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Sexual and Gender Minority Identity Disclosure During Undergraduate Medical Education: “In the Closet” in Medical School

Mansh, Matthew; White, William MA; Gee-Tong, Lea; Lunn, Mitchell R. MD; Obedin-Maliver, Juno MD, MPH; Stewart, Leslie MD; Goldsmith, Elizabeth MD, MS; Brenman, Stephanie MD; Tran, Eric MFA; Wells, Maggie; Fetterman, David PhD; Garcia, Gabriel MD

doi: 10.1097/ACM.0000000000000657
Research Reports

Purpose To assess identity disclosure among sexual and gender minority (SGM) students pursuing undergraduate medical training in the United States and Canada.

Method From 2009 to 2010, a survey was made available to all medical students enrolled in the 176 MD- and DO-granting medical schools in the United States and Canada. Respondents were asked about their sexual and gender identity, whether they were “out” (i.e., had publicly disclosed their identity), and, if they were not, their reasons for concealing their identity. The authors used a mixed-methods approach and analyzed quantitative and qualitative survey data.

Results Of 5,812 completed responses (of 101,473 eligible respondents; response rate 5.7%), 920 (15.8%) students from 152 (of 176; 86.4%) institutions identified as SGMs. Of the 912 sexual minorities, 269 (29.5%) concealed their sexual identity in medical school. Factors associated with sexual identity concealment included sexual minority identity other than lesbian or gay, male gender, East Asian race, and medical school enrollment in the South or Central regions of North America. The most common reasons for concealing one’s sexual identity were “nobody’s business“ (165/269; 61.3%), fear of discrimination in medical school (117/269; 43.5%), and social or cultural norms (110/269; 40.9%). Of the 35 gender minorities, 21 (60.0%) concealed their gender identity, citing fear of discrimination in medical school (9/21; 42.9%) and lack of support (9/21; 42.9%).

Conclusions SGM students continue to conceal their identity during undergraduate medical training. Medical institutions should adopt targeted policies and programs to better support these individuals.

Supplemental Digital Content is available in the text.

M. Mansh is investigator, Lesbian, Gay, Bisexual, and Transgender Medical Education Research Group, and fourth-year medical student, Stanford University School of Medicine, Stanford, California.

W. White is investigator, Lesbian, Gay, Bisexual, and Transgender Medical Education Research Group, and fourth-year medical student, Stanford University School of Medicine, Stanford, California.

L. Gee-Tong is investigator, Lesbian, Gay, Bisexual, and Transgender Medical Education Research Group, Stanford University School of Medicine, Stanford, California.

M.R. Lunn is founder and investigator, Lesbian, Gay, Bisexual, and Transgender Medical Education Research Group, Stanford University School of Medicine, Stanford, California, and clinical research fellow, Division of Nephrology, Department of Medicine, University of California, San Francisco, School of Medicine, San Francisco, California.

J. Obedin-Maliver is founder and investigator, Lesbian, Gay, Bisexual, and Transgender Medical Education Research Group, Stanford University School of Medicine, Stanford, California; clinical research fellow, Department of Medicine, San Francisco Veterans Affairs Medical Center; and clinical instructor, Department of Obstetrics, Gynecology, and Reproductive Sciences, University of California, San Francisco, School of Medicine, San Francisco, California.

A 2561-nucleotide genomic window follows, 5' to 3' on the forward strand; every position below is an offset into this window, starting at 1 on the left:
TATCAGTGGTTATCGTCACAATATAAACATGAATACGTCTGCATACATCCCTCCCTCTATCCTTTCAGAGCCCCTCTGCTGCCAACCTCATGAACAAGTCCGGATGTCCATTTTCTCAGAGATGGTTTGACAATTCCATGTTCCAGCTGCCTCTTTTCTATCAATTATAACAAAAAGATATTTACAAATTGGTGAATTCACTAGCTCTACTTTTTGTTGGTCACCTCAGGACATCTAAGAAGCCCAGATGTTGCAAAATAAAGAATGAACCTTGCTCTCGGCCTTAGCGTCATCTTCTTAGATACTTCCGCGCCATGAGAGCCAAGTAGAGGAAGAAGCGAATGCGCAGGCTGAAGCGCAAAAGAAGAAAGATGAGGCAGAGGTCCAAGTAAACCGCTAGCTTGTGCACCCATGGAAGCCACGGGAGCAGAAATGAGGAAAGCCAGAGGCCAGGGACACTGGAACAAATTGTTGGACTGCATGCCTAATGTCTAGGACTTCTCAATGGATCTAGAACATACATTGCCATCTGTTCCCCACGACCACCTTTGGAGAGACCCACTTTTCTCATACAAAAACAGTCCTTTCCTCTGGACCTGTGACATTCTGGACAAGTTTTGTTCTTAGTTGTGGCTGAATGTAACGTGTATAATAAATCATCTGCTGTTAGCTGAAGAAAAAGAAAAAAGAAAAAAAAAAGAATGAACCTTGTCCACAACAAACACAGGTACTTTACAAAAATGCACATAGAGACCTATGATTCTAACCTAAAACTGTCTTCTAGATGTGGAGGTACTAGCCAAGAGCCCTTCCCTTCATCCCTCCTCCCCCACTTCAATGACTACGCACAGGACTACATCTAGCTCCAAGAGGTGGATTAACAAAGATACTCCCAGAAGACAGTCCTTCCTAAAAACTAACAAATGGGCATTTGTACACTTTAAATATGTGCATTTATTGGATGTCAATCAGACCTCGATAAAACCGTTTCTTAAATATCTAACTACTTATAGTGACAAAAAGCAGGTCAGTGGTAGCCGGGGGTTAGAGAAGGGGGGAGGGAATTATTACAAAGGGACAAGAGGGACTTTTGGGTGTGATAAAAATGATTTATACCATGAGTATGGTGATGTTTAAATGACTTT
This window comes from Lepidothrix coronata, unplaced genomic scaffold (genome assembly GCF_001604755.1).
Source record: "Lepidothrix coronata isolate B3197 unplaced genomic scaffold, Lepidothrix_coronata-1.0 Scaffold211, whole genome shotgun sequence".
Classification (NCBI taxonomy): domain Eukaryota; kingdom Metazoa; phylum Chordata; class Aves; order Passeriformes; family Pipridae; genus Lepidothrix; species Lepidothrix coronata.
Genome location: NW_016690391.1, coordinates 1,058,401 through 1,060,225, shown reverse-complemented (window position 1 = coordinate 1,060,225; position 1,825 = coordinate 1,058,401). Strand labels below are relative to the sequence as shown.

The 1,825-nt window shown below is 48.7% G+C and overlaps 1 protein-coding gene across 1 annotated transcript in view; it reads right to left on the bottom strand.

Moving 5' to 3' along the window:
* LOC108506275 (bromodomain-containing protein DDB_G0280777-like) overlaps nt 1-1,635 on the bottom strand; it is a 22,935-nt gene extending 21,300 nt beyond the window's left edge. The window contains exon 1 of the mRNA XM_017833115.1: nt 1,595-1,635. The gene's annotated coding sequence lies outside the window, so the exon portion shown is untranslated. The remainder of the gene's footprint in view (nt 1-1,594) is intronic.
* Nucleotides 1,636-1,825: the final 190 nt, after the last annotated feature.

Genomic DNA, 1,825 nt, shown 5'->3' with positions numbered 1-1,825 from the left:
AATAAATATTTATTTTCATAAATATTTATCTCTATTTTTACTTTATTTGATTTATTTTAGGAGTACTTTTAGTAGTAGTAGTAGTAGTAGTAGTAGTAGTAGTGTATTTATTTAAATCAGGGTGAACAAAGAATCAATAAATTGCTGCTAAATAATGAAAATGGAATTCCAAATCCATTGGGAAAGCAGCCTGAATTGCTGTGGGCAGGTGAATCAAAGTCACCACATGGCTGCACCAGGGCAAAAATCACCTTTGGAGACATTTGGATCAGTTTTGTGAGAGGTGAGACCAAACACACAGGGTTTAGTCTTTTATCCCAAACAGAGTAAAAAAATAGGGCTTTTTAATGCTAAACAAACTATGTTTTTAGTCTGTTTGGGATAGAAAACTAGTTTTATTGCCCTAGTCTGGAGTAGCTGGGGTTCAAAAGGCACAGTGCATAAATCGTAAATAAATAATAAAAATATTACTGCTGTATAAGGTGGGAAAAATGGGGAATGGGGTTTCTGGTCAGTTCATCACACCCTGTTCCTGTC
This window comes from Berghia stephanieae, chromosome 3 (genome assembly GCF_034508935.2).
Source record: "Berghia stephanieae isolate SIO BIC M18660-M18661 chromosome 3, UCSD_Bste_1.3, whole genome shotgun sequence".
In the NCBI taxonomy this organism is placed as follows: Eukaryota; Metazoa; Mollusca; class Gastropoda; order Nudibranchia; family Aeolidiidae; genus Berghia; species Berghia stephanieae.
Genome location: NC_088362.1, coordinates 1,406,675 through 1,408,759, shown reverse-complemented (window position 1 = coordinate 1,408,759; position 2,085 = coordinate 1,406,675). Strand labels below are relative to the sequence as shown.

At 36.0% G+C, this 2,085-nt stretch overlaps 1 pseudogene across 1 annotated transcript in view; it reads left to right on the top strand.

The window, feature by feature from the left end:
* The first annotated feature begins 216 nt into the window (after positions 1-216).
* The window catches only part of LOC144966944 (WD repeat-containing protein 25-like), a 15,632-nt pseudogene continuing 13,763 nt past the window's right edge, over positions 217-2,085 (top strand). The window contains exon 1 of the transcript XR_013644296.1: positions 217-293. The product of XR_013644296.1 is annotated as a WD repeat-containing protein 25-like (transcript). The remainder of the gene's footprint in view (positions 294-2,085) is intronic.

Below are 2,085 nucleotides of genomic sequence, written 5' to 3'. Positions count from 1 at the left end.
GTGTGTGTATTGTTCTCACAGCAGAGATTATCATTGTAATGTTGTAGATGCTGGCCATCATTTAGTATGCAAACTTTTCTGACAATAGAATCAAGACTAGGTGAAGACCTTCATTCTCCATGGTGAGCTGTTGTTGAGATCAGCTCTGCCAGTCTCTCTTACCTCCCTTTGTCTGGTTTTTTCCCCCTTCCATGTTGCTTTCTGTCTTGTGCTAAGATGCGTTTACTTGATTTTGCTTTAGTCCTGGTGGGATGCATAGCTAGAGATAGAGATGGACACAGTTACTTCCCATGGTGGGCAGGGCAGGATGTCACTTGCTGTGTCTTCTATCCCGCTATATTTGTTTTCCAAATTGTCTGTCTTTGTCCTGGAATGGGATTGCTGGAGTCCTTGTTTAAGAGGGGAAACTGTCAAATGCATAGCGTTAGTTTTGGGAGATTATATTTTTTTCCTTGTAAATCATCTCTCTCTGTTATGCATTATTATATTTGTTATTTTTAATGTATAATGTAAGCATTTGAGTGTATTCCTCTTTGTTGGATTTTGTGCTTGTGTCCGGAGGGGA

L. Stewart is founder and investigator, Lesbian, Gay, Bisexual, and Transgender Medical Education Research Group, Stanford University School of Medicine, Stanford, California, and chief medical resident, Department of Medicine, Perelman School of Medicine at the University of Pennsylvania, Philadelphia, Pennsylvania.

E. Goldsmith is founder and investigator, Lesbian, Gay, Bisexual, and Transgender Medical Education Research Group, Stanford University School of Medicine, Stanford, California, and resident and PhD candidate, Department of Medicine and School of Public Health, University of Minnesota Medical School, Minneapolis, Minnesota.

S. Brenman is investigator, Lesbian, Gay, Bisexual, and Transgender Medical Education Research Group, Stanford University School of Medicine, Stanford, California, and resident, Department of Emergency Medicine, University of California, Los Angeles, School of Medicine, Los Angeles, California.

E. Tran is investigator, Lesbian, Gay, Bisexual, and Transgender Medical Education Research Group, Stanford University School of Medicine, Stanford, California, and second-year medical student, University of North Carolina at Chapel Hill School of Medicine, Chapel Hill, North Carolina.

M. Wells is investigator, Lesbian, Gay, Bisexual, and Transgender Medical Education Research Group, and fourth-year medical student, Stanford University School of Medicine, Stanford, California.

D. Fetterman is advisor, Lesbian, Gay, Bisexual, and Transgender Medical Education Research Group, Stanford University School of Medicine, Stanford, California; codirector, Arkansas Evaluation Center, Pine Bluff, Arkansas; professor, School of Business and Leadership, Charleston University, Buckhannon, West Virginia; professor, Department of Education, University of Arkansas, Pine Bluff, Arkansas; professor, Department of Anthropology, San Jose State University, San Jose, California; and president and chief executive officer, Fetterman and Associates, San Jose, California.

G. Garcia is advisor, Lesbian, Gay, Bisexual, and Transgender Medical Education Research Group, and professor, Department of Medicine, Stanford University School of Medicine, Stanford, California.